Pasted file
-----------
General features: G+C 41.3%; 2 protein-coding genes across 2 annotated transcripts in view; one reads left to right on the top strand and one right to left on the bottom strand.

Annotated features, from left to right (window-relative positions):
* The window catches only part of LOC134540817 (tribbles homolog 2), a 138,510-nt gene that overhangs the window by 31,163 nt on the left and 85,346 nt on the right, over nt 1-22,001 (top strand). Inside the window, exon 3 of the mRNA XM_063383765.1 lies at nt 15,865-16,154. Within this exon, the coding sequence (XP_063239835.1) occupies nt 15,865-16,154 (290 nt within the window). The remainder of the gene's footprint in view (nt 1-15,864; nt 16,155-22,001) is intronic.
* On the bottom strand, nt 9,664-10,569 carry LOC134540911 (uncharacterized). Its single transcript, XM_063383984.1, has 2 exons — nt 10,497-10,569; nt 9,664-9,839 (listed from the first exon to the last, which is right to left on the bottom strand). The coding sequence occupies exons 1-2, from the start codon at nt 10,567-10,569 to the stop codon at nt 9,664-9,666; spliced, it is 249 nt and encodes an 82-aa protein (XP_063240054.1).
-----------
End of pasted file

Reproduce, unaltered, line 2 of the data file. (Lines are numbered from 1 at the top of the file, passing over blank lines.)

Annotated features, from left to right (window-relative positions):